Bold Styling Decisions: Spyker C8

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Almost more fashion statement than car, the C8 never fails to impress.

Supercars occupy an almost unfortunate position in the marketplace. Their job is to be the best at both performance and styling at the same time. But not everybody who buys a supercar particularly needs it to be blisteringly fast. These people don't need Ferrari's confusing mess of electronics all over the interior, and even having a "race" setting for the car is a total waste. For these people, there is a perfect car in the Spyker C8.

Ok, so the Pagani Huayra is also a work of art, but we already covered that in a previous series. You also shouldn't get the impression that the C8 is all form and no function; it's still a perfectly respectable performance machine, just one that isn't as track focused as those from Maranello. But its real purpose is to be cool, and we could endlessly go over the performance specs, rating them against competitors, but this would be completely missing the point. The name Spyker has been associated with luxury custom coach building since the days when that meant building actual horse-drawn coaches. Now the modern version is also all about the coachwork.

But that coachwork is light, being made of aluminum, and the car weighs just 2,750lbs. That's lighter than just about everything it competes with. Power comes from an Audi-sourced 4.2-liter V8. This is tuned to produce 400 horsepower, but there is also a twin-turbo version that produces 525 hp. Zero to sixty is accomplished in 4.5 seconds, and the F1-style pushrod-actuated front suspension makes for very precise handling. But this is still a car which requires concentration to drive at the limit, and reviews have loved to point out how easily it goes sideways.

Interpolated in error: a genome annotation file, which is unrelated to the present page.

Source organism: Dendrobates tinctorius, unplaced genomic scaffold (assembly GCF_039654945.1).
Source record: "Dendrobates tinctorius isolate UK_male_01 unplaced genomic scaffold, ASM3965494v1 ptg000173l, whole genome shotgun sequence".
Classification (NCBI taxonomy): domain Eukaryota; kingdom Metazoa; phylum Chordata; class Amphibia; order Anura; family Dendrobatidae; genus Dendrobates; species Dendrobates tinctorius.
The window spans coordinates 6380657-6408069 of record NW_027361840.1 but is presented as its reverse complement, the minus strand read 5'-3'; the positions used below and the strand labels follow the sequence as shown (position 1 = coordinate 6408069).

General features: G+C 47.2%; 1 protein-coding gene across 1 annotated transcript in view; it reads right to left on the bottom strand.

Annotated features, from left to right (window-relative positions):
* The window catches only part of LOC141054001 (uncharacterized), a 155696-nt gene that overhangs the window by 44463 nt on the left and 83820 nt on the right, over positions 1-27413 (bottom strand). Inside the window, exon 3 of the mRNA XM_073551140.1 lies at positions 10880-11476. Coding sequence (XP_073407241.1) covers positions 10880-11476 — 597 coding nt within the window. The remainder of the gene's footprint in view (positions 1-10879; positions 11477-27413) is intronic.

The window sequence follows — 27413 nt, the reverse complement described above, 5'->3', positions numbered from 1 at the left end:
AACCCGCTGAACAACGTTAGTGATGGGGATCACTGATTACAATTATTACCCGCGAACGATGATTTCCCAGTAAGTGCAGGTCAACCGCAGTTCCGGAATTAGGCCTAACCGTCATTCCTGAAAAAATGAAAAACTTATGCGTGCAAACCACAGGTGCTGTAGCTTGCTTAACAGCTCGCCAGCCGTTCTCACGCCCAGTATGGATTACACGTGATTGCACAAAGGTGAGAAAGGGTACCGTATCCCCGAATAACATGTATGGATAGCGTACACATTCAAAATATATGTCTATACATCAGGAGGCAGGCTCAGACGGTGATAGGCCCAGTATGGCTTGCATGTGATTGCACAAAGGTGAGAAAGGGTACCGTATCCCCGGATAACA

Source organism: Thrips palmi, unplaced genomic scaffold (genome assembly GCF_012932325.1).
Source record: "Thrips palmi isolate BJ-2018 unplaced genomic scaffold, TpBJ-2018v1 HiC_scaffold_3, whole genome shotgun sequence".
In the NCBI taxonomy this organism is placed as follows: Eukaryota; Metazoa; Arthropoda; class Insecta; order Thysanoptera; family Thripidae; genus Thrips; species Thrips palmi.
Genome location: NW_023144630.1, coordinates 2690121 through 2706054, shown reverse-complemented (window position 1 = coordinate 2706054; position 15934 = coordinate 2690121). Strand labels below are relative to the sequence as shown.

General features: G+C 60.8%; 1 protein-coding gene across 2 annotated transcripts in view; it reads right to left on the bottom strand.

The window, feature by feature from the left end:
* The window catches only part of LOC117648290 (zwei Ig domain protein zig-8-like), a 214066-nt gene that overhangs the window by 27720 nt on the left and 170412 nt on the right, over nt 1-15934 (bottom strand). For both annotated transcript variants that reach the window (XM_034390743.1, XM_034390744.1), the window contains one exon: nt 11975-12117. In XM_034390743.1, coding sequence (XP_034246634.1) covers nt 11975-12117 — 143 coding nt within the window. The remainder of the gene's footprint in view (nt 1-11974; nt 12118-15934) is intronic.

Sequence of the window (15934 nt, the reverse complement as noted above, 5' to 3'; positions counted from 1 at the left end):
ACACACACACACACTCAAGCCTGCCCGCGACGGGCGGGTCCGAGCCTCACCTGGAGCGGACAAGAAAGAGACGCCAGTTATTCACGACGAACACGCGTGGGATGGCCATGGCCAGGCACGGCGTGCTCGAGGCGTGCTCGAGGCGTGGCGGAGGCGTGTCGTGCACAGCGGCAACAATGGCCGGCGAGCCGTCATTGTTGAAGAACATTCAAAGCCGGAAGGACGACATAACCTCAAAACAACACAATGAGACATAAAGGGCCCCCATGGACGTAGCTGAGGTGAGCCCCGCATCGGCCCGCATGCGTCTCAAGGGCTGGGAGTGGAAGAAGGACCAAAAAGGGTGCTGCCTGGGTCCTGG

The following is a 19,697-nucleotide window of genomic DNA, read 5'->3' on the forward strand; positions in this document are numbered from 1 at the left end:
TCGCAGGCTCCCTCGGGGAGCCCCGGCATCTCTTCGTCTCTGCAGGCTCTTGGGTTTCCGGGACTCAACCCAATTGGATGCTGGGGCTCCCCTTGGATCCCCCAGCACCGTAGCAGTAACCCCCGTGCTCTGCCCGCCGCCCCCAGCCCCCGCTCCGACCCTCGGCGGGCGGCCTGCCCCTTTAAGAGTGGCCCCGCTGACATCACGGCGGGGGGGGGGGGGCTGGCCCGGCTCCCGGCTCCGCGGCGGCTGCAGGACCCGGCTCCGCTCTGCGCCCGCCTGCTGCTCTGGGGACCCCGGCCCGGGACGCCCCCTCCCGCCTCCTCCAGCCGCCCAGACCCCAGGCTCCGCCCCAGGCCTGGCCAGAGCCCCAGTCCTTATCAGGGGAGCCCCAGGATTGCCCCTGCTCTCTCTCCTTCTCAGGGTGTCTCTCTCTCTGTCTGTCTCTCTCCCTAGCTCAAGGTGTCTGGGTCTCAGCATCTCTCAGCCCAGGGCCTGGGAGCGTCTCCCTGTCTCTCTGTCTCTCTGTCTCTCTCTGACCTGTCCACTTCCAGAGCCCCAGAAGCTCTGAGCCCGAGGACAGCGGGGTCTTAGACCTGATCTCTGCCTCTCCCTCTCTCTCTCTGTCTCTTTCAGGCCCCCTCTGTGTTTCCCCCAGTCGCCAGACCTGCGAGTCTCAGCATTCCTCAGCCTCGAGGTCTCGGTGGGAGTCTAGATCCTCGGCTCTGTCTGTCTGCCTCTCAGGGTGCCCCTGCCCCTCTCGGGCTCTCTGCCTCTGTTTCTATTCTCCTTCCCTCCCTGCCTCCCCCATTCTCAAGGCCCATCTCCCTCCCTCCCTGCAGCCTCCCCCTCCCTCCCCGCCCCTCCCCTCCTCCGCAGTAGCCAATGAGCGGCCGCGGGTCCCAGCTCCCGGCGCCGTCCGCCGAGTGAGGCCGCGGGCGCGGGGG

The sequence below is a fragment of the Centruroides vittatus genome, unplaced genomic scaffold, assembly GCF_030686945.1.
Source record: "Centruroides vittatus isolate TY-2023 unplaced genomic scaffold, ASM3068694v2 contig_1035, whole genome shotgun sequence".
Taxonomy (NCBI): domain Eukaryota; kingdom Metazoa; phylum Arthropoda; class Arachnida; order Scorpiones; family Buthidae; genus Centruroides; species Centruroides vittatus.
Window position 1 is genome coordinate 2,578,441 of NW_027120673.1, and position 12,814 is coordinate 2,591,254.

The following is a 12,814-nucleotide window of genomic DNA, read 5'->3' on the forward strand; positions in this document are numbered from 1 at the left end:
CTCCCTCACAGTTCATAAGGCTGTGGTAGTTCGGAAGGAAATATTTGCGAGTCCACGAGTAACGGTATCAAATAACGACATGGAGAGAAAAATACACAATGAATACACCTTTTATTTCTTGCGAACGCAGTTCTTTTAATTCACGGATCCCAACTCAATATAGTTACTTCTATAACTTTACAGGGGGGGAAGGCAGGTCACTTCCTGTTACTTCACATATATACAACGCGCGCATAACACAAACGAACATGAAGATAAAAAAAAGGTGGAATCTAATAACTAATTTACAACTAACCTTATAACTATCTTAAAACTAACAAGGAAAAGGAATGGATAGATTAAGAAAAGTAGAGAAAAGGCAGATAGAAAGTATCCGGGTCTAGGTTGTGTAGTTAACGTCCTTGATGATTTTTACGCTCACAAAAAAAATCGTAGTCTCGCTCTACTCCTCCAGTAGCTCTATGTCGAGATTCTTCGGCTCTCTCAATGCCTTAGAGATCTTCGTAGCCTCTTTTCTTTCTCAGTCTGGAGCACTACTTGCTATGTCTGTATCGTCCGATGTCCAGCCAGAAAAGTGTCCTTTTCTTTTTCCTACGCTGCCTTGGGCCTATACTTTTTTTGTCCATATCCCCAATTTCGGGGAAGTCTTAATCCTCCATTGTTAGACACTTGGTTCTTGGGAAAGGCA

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Half separate model and half offshoot of the C8 is the C12. This is similar to the C8 is most ways, but the mid-mounted engine is a 6.0-liter W12, the same one that has been found under the hoods of the Bentley Continental, Audi A8 and Volkswagen Phaeton, to name but a few. This produces 500 hp, and a bigger fuel tank is fitted for the thirstier engine. The appearance of the car remains the same, with the exception of the C12 Zagato, which is a different model altogether. A race version was even dreamed up, and two cars were built. These raced at the 24 Hours of Le Mans, as well as other endurance races.

Their performance wasn't especially noteworthy, but the fact that they were able to compete at all did give the brand just enough performance credibility to be allowed to stay in the supercar club. After all, looks alone won't keep you in. It is important to note that those looks are exquisite. Both inside and out, the C8 is breathtaking. Much of the styling is intended to hark back to the days when Spyker made fighter planes during the First World War. This even includes a propeller design for the steering wheel, something Spyker isn't allowed to sell the car with in the US, due to its lack of an airbag (they will, however, give you one in a box if you want to fit it yourself).

The quilted leather interior with its exposed gearshift will certainly impress your date if the car's strangely beautiful exterior styling doesn't. The $239,000 base price isn't going to threaten Toyota's Camry sales, but this is nothing compared to what you can option it up to. Sure, you can get them to paint the brake calipers or mix you a custom shade of paint, but for Spyker, this is kid's stuff. Should you prefer a wide body to the standard one, you can order that right off the list, or an "aerotail" style back end for car, meant to resemble those of the Le Mans prototype racers from the Seventies.

If you find that the short wheelbase isn't to your liking, you can order it with a long one. They'll even throw in a special edition Chronoswiss watch to match the motif of the car, for an additional $36,000. Spyker is hardly the only car company to sell watches, but this still goes to show how many people view their supercars not as performance machines, but rather as fashion accessories. Spyker was sure that the C8 was as head-turning as possible, and it is therefore a supremely good car for this niche. It is capable of going fast, but is a car best suited to cruising, and for being seen in.

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